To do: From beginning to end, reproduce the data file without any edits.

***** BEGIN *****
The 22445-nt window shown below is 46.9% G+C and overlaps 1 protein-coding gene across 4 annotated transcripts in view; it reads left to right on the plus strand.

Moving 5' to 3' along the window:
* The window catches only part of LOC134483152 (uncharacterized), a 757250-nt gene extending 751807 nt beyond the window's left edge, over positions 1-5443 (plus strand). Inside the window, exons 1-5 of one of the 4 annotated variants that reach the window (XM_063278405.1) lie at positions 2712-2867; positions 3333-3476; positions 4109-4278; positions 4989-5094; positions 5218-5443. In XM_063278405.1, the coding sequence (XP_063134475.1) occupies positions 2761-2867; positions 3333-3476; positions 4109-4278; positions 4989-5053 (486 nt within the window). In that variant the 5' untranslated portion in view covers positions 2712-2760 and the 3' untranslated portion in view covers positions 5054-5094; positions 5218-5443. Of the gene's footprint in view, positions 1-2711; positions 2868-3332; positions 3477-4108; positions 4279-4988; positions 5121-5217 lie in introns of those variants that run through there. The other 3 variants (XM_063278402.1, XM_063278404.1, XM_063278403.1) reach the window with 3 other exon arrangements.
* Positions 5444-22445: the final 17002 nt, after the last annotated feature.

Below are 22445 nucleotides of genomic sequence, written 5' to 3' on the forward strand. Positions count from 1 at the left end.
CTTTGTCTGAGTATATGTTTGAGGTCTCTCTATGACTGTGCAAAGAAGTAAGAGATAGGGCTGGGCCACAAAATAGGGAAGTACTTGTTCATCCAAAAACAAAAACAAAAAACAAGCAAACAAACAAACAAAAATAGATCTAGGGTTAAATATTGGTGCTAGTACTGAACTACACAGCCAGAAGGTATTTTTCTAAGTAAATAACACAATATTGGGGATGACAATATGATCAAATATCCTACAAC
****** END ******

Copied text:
The 22445-nt window shown below is 46.9% G+C and overlaps 1 protein-coding gene across 4 annotated transcripts in view; it reads left to right on the plus strand.

Moving 5' to 3' along the window:
* The window catches only part of LOC134483152 (uncharacterized), a 757250-nt gene extending 751807 nt beyond the window's left edge, over positions 1-5443 (plus strand). Inside the window, exons 1-5 of one of the 4 annotated variants that reach the window (XM_063278405.1) lie at positions 2712-2867; positions 3333-3476; positions 4109-4278; positions 4989-5094; positions 5218-5443. In XM_063278405.1, the coding sequence (XP_063134475.1) occupies positions 2761-2867; positions 3333-3476; positions 4109-4278; positions 4989-5053 (486 nt within the window). In that variant the 5' untranslated portion in view covers positions 2712-2760 and the 3' untranslated portion in view covers positions 5054-5094; positions 5218-5443. Of the gene's footprint in view, positions 1-2711; positions 2868-3332; positions 3477-4108; positions 4279-4988; positions 5121-5217 lie in introns of those variants that run through there. The other 3 variants (XM_063278402.1, XM_063278404.1, XM_063278403.1) reach the window with 3 other exon arrangements.
* Positions 5444-22445: the final 17002 nt, after the last annotated feature.

Below are 22445 nucleotides of genomic sequence, written 5' to 3' on the forward strand. Positions count from 1 at the left end.
CTTTGTCTGAGTATATGTTTGAGGTCTCTCTATGACTGTGCAAAGAAGTAAGAGATAGGGCTGGGCCACAAAATAGGGAAGTACTTGTTCATCCAAAAACAAAAACAAAAAACAAGCAAACAAACAAACAAAAATAGATCTAGGGTTAAATATTGGTGCTAGTACTGAACTACACAGCCAGAAGGTATTTTTCTAAGTAAATAACACAATATTGGGGATGACAATATGATCAAATATCCTACAAC